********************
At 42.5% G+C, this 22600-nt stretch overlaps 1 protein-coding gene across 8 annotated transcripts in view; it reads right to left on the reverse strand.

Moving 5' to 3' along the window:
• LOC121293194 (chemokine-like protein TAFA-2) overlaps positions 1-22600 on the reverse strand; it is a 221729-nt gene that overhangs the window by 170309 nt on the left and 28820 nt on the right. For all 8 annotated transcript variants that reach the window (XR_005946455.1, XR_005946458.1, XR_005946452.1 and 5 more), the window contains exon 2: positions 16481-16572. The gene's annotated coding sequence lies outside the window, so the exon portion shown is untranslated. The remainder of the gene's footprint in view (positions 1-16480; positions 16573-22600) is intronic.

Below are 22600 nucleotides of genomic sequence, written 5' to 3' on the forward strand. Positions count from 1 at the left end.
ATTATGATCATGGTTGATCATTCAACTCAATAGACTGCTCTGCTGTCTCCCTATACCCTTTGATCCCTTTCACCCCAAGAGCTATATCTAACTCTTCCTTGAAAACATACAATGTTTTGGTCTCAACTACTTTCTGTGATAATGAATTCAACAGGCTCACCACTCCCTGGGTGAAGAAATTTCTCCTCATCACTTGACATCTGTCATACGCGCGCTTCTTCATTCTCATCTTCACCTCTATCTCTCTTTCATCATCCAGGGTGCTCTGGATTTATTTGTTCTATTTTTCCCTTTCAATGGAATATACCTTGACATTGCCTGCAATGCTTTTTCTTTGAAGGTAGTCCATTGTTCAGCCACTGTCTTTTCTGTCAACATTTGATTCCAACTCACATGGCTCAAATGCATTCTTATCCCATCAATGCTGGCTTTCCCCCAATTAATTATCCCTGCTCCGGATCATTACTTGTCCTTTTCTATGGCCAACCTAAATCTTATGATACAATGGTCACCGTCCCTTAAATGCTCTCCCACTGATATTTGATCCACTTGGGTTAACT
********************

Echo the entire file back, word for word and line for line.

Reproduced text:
At 42.5% G+C, this 22600-nt stretch overlaps 1 protein-coding gene across 8 annotated transcripts in view; it reads right to left on the reverse strand.

Moving 5' to 3' along the window:
• LOC121293194 (chemokine-like protein TAFA-2) overlaps positions 1-22600 on the reverse strand; it is a 221729-nt gene that overhangs the window by 170309 nt on the left and 28820 nt on the right. For all 8 annotated transcript variants that reach the window (XR_005946455.1, XR_005946458.1, XR_005946452.1 and 5 more), the window contains exon 2: positions 16481-16572. The gene's annotated coding sequence lies outside the window, so the exon portion shown is untranslated. The remainder of the gene's footprint in view (positions 1-16480; positions 16573-22600) is intronic.

Below are 22600 nucleotides of genomic sequence, written 5' to 3' on the forward strand. Positions count from 1 at the left end.
ATTATGATCATGGTTGATCATTCAACTCAATAGACTGCTCTGCTGTCTCCCTATACCCTTTGATCCCTTTCACCCCAAGAGCTATATCTAACTCTTCCTTGAAAACATACAATGTTTTGGTCTCAACTACTTTCTGTGATAATGAATTCAACAGGCTCACCACTCCCTGGGTGAAGAAATTTCTCCTCATCACTTGACATCTGTCATACGCGCGCTTCTTCATTCTCATCTTCACCTCTATCTCTCTTTCATCATCCAGGGTGCTCTGGATTTATTTGTTCTATTTTTCCCTTTCAATGGAATATACCTTGACATTGCCTGCAATGCTTTTTCTTTGAAGGTAGTCCATTGTTCAGCCACTGTCTTTTCTGTCAACATTTGATTCCAACTCACATGGCTCAAATGCATTCTTATCCCATCAATGCTGGCTTTCCCCCAATTAATTATCCCTGCTCCGGATCATTACTTGTCCTTTTCTATGGCCAACCTAAATCTTATGATACAATGGTCACCGTCCCTTAAATGCTCTCCCACTGATATTTGATCCACTTGGGTTAACT